Some structures and features provide a degree of diversity other than that among its grand churches. Among its more secular attractions are its:
- Ivan Vazov National Theatre is a grandly ornate early 20th-century building. Although we only saw the exterior, its interior is supposed to be just as an extravert. The building is also located in a pretty, apartment building/hotel-lined park and is fronted by a pretty water fountain.
- Serdica Archeological complex is a 9,000 square-meter open-air site of an ancient Roman city. It is next to the central underground station and consists of remnants of eight streets, an early Christian Basilica, and a few large buildings.
- City and Botanical Gardens, which are nicely landscaped and maintained and are home to some interesting, relatively contemporary sculptures.
- Architectural diversity combines a mix of flamboyant Art Nouveaux buildings, French Renaissance-style mansions, monumental, boxy, and generally plain Communist-era buildings, and a small mix of Moorish structures (especially, and somewhat ironically, the city’s synagogue).
- Tomb of the Unknown Soldier, which is located next to the Church of Sveta Sofia and marked with a bronze lion, recognizes the Bulgarian soldiers lost in WWI.
- The Presidency, built in the 1960s, with its guards always at the front entrance.
- Public monuments including the Tsar Alexander II equestrian in gratitude for his help in expelling the Ottomans from Bulgaria; Sophia, a rather erotic copper and bronze statue that replaced a Soviet statue of Lenin and the Soviet Army Monument (commemorating the Soviet troops who entered the city at the end of WWII, which as clean when we were there, is the subject of constant graffiti.
The city also has a number of what appeared like they could be interesting museums including those of Art, Ethnography, Archeology, Bulgarian History and Socialist Art. Unfortunately, we had only one day in the city—a Monday, when all the museums were closed.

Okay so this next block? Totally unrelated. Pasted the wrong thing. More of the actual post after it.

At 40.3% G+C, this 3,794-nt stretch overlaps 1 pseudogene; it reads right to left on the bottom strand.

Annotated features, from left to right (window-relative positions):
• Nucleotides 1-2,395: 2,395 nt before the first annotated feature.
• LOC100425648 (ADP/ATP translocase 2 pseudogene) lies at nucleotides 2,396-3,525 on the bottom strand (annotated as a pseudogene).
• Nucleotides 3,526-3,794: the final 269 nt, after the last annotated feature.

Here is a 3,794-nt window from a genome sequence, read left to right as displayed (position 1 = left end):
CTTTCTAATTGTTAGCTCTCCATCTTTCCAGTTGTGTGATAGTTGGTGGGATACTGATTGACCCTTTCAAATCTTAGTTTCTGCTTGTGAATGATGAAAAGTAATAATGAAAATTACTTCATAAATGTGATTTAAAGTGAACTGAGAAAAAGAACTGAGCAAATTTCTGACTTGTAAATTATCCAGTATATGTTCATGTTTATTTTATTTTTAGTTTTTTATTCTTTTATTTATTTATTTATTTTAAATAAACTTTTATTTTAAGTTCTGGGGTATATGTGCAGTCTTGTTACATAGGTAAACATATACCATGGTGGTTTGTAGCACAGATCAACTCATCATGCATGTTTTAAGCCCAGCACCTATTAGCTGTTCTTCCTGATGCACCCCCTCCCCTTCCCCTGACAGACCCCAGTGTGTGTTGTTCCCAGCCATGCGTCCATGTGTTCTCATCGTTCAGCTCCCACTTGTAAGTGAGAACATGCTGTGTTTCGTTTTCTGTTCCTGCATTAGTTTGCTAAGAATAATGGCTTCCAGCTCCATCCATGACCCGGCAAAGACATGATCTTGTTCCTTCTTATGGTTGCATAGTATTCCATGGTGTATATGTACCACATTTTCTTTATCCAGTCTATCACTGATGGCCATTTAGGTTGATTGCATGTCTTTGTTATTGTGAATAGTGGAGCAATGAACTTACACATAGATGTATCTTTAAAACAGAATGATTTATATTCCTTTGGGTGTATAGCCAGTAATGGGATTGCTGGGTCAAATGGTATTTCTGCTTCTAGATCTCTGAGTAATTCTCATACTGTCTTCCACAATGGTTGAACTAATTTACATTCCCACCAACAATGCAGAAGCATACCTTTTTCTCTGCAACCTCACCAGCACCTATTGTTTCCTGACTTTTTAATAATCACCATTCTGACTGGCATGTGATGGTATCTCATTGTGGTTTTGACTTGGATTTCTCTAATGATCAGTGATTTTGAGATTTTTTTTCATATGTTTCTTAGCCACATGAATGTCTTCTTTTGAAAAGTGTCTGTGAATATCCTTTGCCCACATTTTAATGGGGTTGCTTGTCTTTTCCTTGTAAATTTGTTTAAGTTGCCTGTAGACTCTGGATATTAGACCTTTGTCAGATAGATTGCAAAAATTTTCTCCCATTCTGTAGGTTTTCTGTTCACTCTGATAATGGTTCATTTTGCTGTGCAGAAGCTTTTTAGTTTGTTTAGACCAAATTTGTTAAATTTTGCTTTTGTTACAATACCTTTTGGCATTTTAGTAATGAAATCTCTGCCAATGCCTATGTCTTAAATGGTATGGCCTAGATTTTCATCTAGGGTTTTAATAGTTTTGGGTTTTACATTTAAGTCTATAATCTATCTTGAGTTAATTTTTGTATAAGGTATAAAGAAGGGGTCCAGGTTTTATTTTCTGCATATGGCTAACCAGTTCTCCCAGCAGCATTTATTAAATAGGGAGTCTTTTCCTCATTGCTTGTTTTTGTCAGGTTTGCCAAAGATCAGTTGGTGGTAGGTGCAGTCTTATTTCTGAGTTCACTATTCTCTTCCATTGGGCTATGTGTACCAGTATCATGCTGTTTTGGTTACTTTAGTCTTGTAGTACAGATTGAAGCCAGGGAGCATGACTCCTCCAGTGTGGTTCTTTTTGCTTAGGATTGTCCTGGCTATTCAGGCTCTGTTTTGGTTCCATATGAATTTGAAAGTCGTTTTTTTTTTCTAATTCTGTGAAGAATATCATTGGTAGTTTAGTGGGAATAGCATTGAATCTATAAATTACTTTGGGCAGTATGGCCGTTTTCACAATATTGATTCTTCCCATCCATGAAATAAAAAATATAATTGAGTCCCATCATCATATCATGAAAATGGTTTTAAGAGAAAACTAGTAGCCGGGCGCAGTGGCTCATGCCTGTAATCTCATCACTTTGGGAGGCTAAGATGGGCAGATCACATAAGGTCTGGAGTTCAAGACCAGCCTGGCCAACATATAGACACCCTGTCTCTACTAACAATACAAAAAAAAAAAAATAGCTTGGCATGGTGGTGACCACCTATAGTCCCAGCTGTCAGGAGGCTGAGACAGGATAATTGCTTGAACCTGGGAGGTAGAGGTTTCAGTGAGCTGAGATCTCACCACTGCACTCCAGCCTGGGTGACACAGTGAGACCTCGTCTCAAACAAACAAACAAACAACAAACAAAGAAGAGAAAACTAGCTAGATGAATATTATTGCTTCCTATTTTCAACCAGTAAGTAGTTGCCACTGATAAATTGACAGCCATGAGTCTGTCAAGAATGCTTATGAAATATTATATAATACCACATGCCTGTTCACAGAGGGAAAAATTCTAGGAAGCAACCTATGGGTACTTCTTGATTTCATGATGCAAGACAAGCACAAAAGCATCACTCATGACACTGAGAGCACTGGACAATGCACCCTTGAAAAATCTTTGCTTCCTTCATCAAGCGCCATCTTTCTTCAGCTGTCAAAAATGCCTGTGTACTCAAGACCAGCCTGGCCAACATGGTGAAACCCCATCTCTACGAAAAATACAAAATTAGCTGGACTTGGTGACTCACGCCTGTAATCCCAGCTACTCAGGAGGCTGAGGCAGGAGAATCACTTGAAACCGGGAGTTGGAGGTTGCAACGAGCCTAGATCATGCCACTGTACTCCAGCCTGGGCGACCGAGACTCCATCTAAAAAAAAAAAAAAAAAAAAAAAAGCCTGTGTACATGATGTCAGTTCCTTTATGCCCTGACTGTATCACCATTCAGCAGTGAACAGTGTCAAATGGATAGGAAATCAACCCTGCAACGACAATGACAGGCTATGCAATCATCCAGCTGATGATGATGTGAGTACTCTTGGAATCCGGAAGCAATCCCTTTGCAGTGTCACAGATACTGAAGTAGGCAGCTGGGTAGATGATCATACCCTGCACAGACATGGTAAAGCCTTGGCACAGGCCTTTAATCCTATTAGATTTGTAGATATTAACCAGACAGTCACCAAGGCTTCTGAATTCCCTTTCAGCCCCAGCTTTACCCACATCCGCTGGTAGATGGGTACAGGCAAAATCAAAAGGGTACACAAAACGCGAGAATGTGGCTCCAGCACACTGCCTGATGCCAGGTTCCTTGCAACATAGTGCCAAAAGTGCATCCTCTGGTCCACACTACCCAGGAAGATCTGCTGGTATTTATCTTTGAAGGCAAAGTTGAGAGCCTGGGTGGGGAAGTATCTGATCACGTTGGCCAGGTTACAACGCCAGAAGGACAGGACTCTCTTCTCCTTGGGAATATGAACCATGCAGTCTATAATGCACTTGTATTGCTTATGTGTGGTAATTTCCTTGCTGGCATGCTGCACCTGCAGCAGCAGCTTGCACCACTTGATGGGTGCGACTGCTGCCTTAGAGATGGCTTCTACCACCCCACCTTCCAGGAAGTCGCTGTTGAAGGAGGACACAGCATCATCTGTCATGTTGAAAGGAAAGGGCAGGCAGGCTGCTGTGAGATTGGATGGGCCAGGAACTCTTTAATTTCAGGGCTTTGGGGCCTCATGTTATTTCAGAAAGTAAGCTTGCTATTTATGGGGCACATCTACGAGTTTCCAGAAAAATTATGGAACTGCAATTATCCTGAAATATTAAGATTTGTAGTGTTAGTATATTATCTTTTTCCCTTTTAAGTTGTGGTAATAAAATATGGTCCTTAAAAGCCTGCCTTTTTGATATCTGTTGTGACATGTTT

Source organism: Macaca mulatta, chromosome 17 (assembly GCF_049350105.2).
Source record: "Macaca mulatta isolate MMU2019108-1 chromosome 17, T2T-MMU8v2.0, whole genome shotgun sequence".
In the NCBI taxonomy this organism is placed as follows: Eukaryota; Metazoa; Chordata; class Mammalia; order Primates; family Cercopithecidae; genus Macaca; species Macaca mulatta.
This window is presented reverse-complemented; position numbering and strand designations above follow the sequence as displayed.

Grozd. We don’t know whether it was a representative introduction to Bulgarian food and service, but it certainly wasn’t a good one. Our concierge highly recommended Grozd as an introduction to Bulgarian food and we found a number of interesting dishes on the menu. Our experience began when our server (with whom we had both language and communication problems) told us they were out of the wine that we ordered and pushed us to accept another from a different region and with different varietals than we originally requested. We eventually relented and reluctantly agreed to the wine, a 2016 Nota Bene (a blend of Merlot, Malbec, and Syrah) from Medelidare Estate). The wine was fine and so was our first course of a sampling of local sausages. Given language issues, we were unable to effectively ask or understand which sausages were which, but that was our issue since we didn’t speak the local language.
Our big problem, however, was the server’s issue: Despite numerous, polite requests, he kept saying that our next course would arrive in 5 minutes, and then two minutes. It finally arrived an hour after we finished our appetizer. In fact, he was just coming out of the kitchen with our food as we were about to tell him the cancel the order.
The food was certainly not worth the wait. On the positive side, the porcini sauce with Tom’s veal scallop, and both of our potatoes (mashed and roasted slices) were quite good. Tom’s veal scallop, meanwhile, was so overcooked as to be virtually inedible. Joyce’s veal meatballs, on the other hand, were almost raw. After a few bites, we left our food and asked for the check. With full plates and no questions about the meal from our server, we paid and left. Not surprisingly, it is no longer in operations.
Made in Home, is a popular spot for contemporary takes on traditional Bulgarian dishes. We began with cold yogurt soup with chopped walnuts, sunflower seeds, and celery, followed by two main dishes: Black Sea mussels steamed in white wine, garlic, celery, and onions; and lamb/beef kebabs with cucumber, pepper, onion, and mint salad, tahini sauce, and pita. All were quite good.
InterContinental Hotel was right in the middle of all of the main tourist attractions. It was a very nice hotel, with very comfortable linens and pillows. Bathrobe, slippers, hot pot, kleenex, and washcloths. Incredible concierge. The only negative is when we asked at the front desk if we could use euros in stores and restaurants, we were told no. Wrong. You don’t get the best rate, but it works if you run out of the local currency. All in all, a great place to stay